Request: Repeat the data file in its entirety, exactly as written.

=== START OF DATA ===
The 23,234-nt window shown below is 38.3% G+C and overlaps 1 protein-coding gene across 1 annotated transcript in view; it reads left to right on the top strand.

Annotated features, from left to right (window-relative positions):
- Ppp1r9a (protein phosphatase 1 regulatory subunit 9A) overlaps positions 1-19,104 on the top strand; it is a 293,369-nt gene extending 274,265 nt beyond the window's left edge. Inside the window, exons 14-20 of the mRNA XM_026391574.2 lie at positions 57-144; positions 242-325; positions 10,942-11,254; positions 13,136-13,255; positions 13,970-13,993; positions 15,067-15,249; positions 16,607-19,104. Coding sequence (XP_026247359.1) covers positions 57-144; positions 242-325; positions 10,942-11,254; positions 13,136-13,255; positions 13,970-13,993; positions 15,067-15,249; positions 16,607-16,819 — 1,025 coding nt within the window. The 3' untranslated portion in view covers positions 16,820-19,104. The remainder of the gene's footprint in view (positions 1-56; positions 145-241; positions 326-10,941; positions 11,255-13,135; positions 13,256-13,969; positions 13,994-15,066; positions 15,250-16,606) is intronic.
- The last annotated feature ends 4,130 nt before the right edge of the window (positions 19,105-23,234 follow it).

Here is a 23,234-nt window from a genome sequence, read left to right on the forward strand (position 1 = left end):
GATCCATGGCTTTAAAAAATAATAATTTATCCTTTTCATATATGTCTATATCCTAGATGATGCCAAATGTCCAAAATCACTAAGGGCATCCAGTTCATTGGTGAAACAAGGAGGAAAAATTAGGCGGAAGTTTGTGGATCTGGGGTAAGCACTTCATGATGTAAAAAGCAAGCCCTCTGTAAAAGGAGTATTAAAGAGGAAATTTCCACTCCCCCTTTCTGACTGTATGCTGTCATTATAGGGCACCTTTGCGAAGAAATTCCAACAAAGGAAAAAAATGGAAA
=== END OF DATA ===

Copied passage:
The 23,234-nt window shown below is 38.3% G+C and overlaps 1 protein-coding gene across 1 annotated transcript in view; it reads left to right on the top strand.

Annotated features, from left to right (window-relative positions):
- Ppp1r9a (protein phosphatase 1 regulatory subunit 9A) overlaps positions 1-19,104 on the top strand; it is a 293,369-nt gene extending 274,265 nt beyond the window's left edge. Inside the window, exons 14-20 of the mRNA XM_026391574.2 lie at positions 57-144; positions 242-325; positions 10,942-11,254; positions 13,136-13,255; positions 13,970-13,993; positions 15,067-15,249; positions 16,607-19,104. Coding sequence (XP_026247359.1) covers positions 57-144; positions 242-325; positions 10,942-11,254; positions 13,136-13,255; positions 13,970-13,993; positions 15,067-15,249; positions 16,607-16,819 — 1,025 coding nt within the window. The 3' untranslated portion in view covers positions 16,820-19,104. The remainder of the gene's footprint in view (positions 1-56; positions 145-241; positions 326-10,941; positions 11,255-13,135; positions 13,256-13,969; positions 13,994-15,066; positions 15,250-16,606) is intronic.
- The last annotated feature ends 4,130 nt before the right edge of the window (positions 19,105-23,234 follow it).

Here is a 23,234-nt window from a genome sequence, read left to right on the forward strand (position 1 = left end):
GATCCATGGCTTTAAAAAATAATAATTTATCCTTTTCATATATGTCTATATCCTAGATGATGCCAAATGTCCAAAATCACTAAGGGCATCCAGTTCATTGGTGAAACAAGGAGGAAAAATTAGGCGGAAGTTTGTGGATCTGGGGTAAGCACTTCATGATGTAAAAAGCAAGCCCTCTGTAAAAGGAGTATTAAAGAGGAAATTTCCACTCCCCCTTTCTGACTGTATGCTGTCATTATAGGGCACCTTTGCGAAGAAATTCCAACAAAGGAAAAAAATGGAAA